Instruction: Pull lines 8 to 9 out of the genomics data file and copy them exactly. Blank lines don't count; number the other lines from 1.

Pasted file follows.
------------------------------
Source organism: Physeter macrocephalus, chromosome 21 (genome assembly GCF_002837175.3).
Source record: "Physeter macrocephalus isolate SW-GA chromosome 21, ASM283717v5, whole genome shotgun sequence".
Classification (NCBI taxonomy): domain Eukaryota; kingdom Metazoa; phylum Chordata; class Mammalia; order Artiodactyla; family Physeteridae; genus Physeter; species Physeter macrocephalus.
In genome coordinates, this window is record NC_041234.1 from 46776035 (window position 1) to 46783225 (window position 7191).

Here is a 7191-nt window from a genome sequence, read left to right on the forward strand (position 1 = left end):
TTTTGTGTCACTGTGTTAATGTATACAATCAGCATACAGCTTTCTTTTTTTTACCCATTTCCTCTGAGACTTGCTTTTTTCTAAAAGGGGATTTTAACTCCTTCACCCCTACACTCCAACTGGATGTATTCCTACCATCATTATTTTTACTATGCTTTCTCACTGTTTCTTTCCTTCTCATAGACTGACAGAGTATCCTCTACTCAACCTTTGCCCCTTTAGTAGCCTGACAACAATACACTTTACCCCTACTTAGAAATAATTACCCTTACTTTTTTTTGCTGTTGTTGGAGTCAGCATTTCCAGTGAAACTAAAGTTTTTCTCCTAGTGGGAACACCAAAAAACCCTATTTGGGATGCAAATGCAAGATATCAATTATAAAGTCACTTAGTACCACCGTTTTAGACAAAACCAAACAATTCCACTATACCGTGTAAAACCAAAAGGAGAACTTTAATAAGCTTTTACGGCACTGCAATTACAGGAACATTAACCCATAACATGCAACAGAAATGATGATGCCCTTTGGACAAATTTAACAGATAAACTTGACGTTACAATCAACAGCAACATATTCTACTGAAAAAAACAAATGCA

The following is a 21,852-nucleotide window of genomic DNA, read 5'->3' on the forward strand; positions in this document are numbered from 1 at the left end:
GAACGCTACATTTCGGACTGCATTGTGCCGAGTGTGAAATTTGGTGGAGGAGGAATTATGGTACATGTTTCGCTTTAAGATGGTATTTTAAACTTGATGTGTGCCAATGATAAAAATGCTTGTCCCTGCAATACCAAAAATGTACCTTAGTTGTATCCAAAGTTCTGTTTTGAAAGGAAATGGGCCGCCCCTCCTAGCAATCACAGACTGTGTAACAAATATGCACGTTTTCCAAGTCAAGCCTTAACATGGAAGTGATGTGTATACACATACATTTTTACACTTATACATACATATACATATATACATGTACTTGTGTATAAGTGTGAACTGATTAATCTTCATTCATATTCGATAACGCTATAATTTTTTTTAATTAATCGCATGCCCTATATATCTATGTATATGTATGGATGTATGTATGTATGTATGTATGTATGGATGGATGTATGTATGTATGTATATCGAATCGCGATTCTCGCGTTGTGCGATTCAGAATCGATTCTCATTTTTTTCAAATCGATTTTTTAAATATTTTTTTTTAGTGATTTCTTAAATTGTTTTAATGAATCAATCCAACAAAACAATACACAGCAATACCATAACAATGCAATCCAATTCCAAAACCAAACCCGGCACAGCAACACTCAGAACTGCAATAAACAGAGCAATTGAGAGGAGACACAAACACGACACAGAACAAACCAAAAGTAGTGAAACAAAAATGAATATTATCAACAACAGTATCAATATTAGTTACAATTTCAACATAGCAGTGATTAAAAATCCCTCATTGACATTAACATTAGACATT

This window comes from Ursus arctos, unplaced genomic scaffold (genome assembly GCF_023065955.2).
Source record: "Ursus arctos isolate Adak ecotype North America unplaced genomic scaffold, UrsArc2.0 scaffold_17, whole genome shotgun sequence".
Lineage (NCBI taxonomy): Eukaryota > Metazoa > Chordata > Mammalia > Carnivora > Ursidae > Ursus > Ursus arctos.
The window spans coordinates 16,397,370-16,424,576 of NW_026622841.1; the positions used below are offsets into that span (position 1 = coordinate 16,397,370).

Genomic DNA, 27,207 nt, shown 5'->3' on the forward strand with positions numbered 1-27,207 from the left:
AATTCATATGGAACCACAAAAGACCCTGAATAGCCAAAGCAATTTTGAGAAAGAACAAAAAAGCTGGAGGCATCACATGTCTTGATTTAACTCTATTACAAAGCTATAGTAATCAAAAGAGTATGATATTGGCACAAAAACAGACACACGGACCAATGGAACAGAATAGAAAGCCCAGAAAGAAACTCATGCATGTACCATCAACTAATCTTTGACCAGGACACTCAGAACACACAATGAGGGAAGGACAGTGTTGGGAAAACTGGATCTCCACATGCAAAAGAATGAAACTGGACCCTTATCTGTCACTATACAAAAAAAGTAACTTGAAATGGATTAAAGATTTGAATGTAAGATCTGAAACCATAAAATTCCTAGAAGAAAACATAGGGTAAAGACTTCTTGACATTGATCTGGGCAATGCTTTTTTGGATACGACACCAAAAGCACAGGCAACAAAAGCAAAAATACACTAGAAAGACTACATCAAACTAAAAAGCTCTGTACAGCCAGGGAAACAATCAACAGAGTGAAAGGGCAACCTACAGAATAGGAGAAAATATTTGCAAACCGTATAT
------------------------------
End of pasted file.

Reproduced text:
GAACGCTACATTTCGGACTGCATTGTGCCGAGTGTGAAATTTGGTGGAGGAGGAATTATGGTACATGTTTCGCTTTAAGATGGTATTTTAAACTTGATGTGTGCCAATGATAAAAATGCTTGTCCCTGCAATACCAAAAATGTACCTTAGTTGTATCCAAAGTTCTGTTTTGAAAGGAAATGGGCCGCCCCTCCTAGCAATCACAGACTGTGTAACAAATATGCACGTTTTCCAAGTCAAGCCTTAACATGGAAGTGATGTGTATACACATACATTTTTACACTTATACATACATATACATATATACATGTACTTGTGTATAAGTGTGAACTGATTAATCTTCATTCATATTCGATAACGCTATAATTTTTTTTAATTAATCGCATGCCCTATATATCTATGTATATGTATGGATGTATGTATGTATGTATGTATGTATGGATGGATGTATGTATGTATGTATATCGAATCGCGATTCTCGCGTTGTGCGATTCAGAATCGATTCTCATTTTTTTCAAATCGATTTTTTAAATATTTTTTTTTAGTGATTTCTTAAATTGTTTTAATGAATCAATCCAACAAAACAATACACAGCAATACCATAACAATGCAATCCAATTCCAAAACCAAACCCGGCACAGCAACACTCAGAACTGCAATAAACAGAGCAATTGAGAGGAGACACAAACACGACACAGAACAAACCAAAAGTAGTGAAACAAAAATGAATATTATCAACAACAGTATCAATATTAGTTACAATTTCAACATAGCAGTGATTAAAAATCCCTCATTGACATTAACATTAGACATT

This window comes from Ursus arctos, unplaced genomic scaffold (genome assembly GCF_023065955.2).